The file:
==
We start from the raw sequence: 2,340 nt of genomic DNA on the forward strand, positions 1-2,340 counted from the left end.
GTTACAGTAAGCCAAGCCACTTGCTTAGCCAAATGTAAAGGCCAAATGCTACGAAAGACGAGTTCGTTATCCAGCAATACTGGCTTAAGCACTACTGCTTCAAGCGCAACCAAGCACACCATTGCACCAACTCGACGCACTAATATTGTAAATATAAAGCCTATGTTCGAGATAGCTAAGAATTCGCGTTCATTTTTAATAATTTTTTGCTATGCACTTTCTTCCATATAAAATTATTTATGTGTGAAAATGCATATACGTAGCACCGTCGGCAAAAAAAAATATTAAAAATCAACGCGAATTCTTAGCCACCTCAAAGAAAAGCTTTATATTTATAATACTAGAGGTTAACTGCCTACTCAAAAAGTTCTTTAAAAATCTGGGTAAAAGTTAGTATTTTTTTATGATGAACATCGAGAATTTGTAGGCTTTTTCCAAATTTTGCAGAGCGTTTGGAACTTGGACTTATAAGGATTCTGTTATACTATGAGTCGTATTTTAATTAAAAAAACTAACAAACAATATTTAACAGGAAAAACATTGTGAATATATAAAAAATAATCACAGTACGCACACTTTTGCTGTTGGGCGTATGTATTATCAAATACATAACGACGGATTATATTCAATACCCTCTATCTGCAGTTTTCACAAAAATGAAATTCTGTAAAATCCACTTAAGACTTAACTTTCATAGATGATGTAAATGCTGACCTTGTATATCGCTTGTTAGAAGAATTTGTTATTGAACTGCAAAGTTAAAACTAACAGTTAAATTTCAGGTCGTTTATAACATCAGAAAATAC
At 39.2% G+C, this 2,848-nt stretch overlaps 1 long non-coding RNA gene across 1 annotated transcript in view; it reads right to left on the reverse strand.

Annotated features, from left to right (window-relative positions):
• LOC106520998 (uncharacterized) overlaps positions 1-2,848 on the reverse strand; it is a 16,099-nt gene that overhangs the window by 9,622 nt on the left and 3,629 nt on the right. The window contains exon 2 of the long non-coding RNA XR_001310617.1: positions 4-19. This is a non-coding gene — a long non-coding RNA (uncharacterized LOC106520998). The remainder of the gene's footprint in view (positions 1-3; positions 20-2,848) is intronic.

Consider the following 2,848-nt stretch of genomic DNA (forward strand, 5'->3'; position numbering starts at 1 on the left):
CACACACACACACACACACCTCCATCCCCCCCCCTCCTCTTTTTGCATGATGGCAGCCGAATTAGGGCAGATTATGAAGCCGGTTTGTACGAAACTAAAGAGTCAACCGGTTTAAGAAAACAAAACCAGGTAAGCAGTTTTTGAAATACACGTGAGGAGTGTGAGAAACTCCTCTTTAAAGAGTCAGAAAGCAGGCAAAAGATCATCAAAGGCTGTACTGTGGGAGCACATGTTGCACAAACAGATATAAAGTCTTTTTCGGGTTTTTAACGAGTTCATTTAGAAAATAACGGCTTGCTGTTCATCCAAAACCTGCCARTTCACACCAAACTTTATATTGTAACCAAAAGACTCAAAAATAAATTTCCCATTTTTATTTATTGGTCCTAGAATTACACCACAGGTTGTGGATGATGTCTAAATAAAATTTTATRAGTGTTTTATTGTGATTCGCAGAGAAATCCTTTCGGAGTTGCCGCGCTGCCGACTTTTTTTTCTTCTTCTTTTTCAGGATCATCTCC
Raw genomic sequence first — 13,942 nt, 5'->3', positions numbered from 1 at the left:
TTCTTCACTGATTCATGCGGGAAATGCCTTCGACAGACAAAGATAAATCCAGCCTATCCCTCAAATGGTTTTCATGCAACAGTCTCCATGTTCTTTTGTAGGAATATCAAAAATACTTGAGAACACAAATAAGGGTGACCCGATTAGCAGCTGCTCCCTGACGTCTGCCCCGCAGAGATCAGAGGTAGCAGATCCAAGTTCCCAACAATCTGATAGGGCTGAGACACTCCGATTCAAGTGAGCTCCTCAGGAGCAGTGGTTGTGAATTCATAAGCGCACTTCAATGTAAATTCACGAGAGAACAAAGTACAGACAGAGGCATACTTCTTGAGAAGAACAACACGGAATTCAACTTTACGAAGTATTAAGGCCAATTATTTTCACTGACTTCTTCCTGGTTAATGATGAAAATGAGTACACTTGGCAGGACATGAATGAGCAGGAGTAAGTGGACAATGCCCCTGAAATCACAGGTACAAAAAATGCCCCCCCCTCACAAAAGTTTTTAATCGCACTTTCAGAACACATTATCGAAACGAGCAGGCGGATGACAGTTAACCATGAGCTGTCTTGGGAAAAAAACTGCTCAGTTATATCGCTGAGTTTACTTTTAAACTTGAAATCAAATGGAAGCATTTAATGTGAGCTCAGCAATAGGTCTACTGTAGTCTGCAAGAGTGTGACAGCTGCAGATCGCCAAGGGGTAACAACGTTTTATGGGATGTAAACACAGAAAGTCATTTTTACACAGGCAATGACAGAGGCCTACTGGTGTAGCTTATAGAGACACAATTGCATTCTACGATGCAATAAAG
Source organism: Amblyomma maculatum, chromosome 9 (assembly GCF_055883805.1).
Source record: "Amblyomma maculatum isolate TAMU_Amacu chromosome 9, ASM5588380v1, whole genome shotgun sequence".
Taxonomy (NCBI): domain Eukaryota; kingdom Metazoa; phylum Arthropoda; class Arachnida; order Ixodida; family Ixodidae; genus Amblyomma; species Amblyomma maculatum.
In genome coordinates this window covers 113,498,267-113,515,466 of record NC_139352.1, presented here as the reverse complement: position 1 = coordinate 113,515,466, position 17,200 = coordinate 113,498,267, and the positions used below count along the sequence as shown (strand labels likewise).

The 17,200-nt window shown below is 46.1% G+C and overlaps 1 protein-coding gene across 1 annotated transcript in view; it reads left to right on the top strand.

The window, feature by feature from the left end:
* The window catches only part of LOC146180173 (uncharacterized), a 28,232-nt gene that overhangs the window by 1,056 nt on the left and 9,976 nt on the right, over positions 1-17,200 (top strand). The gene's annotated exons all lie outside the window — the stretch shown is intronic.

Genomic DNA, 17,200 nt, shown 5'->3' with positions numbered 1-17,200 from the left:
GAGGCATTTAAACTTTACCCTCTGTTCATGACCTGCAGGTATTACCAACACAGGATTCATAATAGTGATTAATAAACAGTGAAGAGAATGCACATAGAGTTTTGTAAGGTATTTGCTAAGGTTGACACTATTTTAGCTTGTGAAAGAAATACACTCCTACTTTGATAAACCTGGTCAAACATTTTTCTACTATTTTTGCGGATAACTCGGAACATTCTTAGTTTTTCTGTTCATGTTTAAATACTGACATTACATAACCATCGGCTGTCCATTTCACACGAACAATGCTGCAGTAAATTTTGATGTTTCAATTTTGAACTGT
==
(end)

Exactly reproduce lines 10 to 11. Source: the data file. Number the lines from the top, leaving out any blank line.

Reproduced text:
Source organism: Amblyomma maculatum, chromosome 9 (assembly GCF_055883805.1).
Source record: "Amblyomma maculatum isolate TAMU_Amacu chromosome 9, ASM5588380v1, whole genome shotgun sequence".